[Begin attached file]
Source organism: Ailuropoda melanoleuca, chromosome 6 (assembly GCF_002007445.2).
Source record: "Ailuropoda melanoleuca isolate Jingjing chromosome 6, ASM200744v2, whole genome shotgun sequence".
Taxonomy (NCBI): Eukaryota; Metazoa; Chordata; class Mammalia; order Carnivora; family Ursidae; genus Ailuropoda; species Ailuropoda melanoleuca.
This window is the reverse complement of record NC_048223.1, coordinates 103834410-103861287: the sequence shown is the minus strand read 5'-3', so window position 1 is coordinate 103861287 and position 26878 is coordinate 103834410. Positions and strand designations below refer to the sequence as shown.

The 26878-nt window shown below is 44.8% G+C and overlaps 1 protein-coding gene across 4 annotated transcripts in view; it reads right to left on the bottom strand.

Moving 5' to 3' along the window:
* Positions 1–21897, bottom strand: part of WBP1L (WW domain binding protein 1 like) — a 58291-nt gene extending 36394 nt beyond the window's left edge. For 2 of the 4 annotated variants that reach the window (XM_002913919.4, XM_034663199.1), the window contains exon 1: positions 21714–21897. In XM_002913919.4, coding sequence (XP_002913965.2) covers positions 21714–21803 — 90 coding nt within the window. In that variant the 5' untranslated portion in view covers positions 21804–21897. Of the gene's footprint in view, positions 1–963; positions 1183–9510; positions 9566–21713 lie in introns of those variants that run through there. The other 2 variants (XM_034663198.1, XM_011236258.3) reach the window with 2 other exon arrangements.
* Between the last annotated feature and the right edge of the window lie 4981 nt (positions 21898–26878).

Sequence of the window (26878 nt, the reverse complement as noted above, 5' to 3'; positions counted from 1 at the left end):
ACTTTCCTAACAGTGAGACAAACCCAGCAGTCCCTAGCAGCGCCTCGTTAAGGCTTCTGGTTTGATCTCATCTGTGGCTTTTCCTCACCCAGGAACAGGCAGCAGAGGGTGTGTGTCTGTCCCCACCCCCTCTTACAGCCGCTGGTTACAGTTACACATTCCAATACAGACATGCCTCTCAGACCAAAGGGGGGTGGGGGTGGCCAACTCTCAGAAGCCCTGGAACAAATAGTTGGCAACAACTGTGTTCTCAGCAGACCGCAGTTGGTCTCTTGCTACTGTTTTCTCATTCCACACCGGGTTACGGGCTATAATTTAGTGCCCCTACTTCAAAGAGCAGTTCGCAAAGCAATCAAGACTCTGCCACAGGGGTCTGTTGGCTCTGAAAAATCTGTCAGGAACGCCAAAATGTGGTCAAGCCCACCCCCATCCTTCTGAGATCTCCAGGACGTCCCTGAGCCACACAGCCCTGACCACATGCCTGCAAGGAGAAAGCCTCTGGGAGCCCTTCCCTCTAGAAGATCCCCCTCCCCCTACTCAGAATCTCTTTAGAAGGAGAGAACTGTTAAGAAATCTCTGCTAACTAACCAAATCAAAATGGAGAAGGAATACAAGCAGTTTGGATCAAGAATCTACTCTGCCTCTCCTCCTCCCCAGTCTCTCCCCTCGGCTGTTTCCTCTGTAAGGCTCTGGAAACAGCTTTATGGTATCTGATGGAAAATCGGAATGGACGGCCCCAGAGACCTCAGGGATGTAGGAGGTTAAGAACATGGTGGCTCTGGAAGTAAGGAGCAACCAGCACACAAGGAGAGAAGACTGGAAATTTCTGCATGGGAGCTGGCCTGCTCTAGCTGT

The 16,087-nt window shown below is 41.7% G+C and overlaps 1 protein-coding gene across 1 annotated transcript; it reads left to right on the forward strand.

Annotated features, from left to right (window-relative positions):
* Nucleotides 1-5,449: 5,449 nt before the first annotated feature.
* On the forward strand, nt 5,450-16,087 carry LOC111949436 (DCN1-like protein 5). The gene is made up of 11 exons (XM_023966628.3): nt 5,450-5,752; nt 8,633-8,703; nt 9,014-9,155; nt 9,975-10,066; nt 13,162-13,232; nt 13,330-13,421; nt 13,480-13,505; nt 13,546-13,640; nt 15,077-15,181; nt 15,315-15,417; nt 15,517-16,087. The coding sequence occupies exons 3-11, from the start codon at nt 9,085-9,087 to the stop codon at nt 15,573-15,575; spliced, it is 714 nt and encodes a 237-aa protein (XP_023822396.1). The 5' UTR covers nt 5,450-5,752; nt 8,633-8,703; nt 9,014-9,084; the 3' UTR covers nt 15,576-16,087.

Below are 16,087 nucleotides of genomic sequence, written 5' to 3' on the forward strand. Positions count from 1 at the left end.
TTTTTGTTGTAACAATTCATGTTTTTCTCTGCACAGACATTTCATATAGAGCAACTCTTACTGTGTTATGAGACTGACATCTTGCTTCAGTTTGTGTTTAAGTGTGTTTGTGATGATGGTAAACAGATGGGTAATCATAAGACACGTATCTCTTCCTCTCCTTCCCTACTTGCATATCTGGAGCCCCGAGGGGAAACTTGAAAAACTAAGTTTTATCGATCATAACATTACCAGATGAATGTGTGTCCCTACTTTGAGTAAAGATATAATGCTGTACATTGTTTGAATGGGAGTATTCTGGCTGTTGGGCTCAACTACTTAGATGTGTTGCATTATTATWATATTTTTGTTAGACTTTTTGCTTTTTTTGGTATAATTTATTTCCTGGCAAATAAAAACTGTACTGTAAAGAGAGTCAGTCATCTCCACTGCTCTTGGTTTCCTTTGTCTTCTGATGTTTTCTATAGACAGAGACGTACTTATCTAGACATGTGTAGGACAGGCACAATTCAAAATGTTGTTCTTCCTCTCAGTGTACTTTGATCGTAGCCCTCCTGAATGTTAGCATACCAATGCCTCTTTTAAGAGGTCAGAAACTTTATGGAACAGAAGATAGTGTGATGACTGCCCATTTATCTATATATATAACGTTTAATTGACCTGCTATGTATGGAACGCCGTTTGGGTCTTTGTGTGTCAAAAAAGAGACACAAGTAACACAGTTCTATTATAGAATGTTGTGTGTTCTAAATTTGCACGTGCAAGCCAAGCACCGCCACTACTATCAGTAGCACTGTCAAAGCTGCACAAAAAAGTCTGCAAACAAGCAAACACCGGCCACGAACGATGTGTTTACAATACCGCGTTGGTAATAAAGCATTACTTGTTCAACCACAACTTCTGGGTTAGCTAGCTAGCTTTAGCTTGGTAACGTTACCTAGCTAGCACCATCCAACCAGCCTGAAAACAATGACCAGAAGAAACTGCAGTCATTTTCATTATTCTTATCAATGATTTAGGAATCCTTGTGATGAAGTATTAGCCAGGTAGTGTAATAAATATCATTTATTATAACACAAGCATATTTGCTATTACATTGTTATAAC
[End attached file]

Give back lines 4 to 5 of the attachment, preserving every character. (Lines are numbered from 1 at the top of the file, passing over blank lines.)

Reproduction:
This window is the reverse complement of record NC_048223.1, coordinates 103834410-103861287: the sequence shown is the minus strand read 5'-3', so window position 1 is coordinate 103861287 and position 26878 is coordinate 103834410. Positions and strand designations below refer to the sequence as shown.

The 26878-nt window shown below is 44.8% G+C and overlaps 1 protein-coding gene across 4 annotated transcripts in view; it reads right to left on the bottom strand.